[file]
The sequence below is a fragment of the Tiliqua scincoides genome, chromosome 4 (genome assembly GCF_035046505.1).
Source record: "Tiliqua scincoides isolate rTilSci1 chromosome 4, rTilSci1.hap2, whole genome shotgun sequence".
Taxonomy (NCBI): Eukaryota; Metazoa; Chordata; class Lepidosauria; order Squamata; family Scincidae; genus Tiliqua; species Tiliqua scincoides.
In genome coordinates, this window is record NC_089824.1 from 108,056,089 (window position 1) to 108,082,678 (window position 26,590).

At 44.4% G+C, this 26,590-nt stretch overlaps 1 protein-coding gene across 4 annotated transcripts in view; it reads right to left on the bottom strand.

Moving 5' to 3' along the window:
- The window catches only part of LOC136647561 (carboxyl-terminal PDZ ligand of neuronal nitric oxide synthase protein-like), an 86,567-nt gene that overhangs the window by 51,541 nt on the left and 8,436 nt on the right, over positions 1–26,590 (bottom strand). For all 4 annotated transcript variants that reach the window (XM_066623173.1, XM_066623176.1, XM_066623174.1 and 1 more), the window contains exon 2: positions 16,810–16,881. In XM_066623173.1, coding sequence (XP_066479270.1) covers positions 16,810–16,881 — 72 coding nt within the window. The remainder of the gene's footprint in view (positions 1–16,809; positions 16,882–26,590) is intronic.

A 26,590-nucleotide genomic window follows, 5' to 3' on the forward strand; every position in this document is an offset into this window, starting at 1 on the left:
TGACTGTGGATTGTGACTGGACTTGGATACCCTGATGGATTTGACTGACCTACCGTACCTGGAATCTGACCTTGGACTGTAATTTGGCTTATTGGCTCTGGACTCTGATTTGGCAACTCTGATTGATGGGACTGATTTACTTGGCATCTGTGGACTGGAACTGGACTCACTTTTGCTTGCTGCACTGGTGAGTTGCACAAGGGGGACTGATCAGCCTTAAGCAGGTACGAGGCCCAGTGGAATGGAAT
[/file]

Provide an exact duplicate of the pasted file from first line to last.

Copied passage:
The sequence below is a fragment of the Tiliqua scincoides genome, chromosome 4 (genome assembly GCF_035046505.1).
Source record: "Tiliqua scincoides isolate rTilSci1 chromosome 4, rTilSci1.hap2, whole genome shotgun sequence".
Taxonomy (NCBI): Eukaryota; Metazoa; Chordata; class Lepidosauria; order Squamata; family Scincidae; genus Tiliqua; species Tiliqua scincoides.
In genome coordinates, this window is record NC_089824.1 from 108,056,089 (window position 1) to 108,082,678 (window position 26,590).

At 44.4% G+C, this 26,590-nt stretch overlaps 1 protein-coding gene across 4 annotated transcripts in view; it reads right to left on the bottom strand.

Moving 5' to 3' along the window:
- The window catches only part of LOC136647561 (carboxyl-terminal PDZ ligand of neuronal nitric oxide synthase protein-like), an 86,567-nt gene that overhangs the window by 51,541 nt on the left and 8,436 nt on the right, over positions 1–26,590 (bottom strand). For all 4 annotated transcript variants that reach the window (XM_066623173.1, XM_066623176.1, XM_066623174.1 and 1 more), the window contains exon 2: positions 16,810–16,881. In XM_066623173.1, coding sequence (XP_066479270.1) covers positions 16,810–16,881 — 72 coding nt within the window. The remainder of the gene's footprint in view (positions 1–16,809; positions 16,882–26,590) is intronic.

A 26,590-nucleotide genomic window follows, 5' to 3' on the forward strand; every position in this document is an offset into this window, starting at 1 on the left:
TGACTGTGGATTGTGACTGGACTTGGATACCCTGATGGATTTGACTGACCTACCGTACCTGGAATCTGACCTTGGACTGTAATTTGGCTTATTGGCTCTGGACTCTGATTTGGCAACTCTGATTGATGGGACTGATTTACTTGGCATCTGTGGACTGGAACTGGACTCACTTTTGCTTGCTGCACTGGTGAGTTGCACAAGGGGGACTGATCAGCCTTAAGCAGGTACGAGGCCCAGTGGAATGGAAT